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New dose of stimulus

In a rare lapse of partisanship, the Senate on Wednesday overwhelmingly approved a $35 billion jobs bill, larded with tax breaks for businesses that hire new workers and subsidies for state infrastructure projects.

The measure is a follow-up to the $787 billion stimulus Congress approved last spring with only a handful of Republican votes. Thirteen GOP senators supported the new bill even though it is likely to be less effective than last year's law, widely derided by Republicans as a deficit-busting failure.

That story line retains traction because Republicans have steadfastly emphasized it, the Obama administration was both hampered by overly optimistic economic predictions and slow to counter the GOP claims and because unemployment, the gauge by which most people judge the economy, has remained stubbornly high.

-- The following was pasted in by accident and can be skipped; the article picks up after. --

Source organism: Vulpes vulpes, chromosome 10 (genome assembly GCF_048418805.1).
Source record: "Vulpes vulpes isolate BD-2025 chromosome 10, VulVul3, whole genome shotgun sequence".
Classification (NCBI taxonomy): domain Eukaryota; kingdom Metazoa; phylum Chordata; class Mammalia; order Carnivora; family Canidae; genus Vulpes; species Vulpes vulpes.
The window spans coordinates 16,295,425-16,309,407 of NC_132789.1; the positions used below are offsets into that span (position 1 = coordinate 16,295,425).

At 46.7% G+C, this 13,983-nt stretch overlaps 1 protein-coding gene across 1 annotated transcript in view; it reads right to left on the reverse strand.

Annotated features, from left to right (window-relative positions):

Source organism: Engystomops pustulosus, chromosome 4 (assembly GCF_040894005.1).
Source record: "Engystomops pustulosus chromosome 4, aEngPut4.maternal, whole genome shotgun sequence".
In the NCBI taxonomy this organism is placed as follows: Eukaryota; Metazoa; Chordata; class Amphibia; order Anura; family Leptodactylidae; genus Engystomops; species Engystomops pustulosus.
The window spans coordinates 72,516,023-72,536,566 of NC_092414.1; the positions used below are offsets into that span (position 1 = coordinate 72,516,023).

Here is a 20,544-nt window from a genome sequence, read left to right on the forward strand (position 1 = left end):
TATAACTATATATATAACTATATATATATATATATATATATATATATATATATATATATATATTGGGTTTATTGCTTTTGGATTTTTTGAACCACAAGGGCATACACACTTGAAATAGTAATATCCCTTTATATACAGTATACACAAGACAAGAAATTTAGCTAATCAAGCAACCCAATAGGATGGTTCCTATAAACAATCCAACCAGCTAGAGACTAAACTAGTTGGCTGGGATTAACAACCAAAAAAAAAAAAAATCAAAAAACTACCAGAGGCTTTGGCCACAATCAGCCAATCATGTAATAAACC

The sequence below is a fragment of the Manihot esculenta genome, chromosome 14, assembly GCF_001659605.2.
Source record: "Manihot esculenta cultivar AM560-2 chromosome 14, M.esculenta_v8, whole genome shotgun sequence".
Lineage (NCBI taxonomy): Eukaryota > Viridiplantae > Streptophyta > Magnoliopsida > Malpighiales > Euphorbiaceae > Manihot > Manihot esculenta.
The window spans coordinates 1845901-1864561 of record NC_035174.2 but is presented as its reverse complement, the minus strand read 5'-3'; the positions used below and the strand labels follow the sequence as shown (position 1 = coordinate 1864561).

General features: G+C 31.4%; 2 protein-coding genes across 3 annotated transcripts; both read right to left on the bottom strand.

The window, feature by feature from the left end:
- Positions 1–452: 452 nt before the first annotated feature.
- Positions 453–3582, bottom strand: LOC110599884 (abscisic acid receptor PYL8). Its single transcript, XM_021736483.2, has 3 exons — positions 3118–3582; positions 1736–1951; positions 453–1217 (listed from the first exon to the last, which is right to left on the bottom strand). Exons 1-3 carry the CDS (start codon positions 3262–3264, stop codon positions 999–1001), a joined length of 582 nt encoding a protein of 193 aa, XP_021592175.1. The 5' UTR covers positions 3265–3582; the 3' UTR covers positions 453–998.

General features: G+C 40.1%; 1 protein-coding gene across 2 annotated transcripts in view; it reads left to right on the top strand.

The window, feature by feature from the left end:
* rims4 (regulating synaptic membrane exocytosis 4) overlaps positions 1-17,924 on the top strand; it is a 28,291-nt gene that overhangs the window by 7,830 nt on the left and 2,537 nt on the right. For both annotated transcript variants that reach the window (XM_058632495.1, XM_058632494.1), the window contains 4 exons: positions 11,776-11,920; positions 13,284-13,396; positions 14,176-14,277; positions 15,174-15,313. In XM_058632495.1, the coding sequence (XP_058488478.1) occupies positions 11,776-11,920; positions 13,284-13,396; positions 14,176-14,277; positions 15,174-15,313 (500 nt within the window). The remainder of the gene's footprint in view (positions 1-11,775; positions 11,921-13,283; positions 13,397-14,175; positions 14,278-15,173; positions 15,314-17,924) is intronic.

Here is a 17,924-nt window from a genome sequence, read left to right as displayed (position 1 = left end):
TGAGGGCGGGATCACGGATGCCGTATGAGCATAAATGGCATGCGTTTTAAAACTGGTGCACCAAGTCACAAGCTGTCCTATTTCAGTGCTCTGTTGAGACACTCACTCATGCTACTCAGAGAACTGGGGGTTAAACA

Yet the best-known economic research firms agree that last year's bill has added from 1.6 million to 1.8 million jobs so far and will ultimately generate 2.5 million jobs. The Congressional Budget Office considers those estimates conservative.

The Wall Street Journal notes that only one-third of the $787 billion was spent in the first year, and much of that was on quick fixes like payments to states and local governments to avert layoffs of teachers and emergency responders.

Still to come is the bulk -- $160 billion vs. the $20 billion spent last year -- of the infrastructure money for roads and bridges, rail lines, water projects, what most people think of as stimulus. And also still to come is by far the greater part of the $288 billion in tax cuts in the bill.

Despite the Republicans criticism, the Obama administration's commitment to deficit spending averted a worse economic catastrophe, perhaps another Great Depression.

The tide of red ink cannot continue indefinitely without threatening the nation's fiscal well-being, but it is justified -- even necessary -- to combat serve economic downturns.


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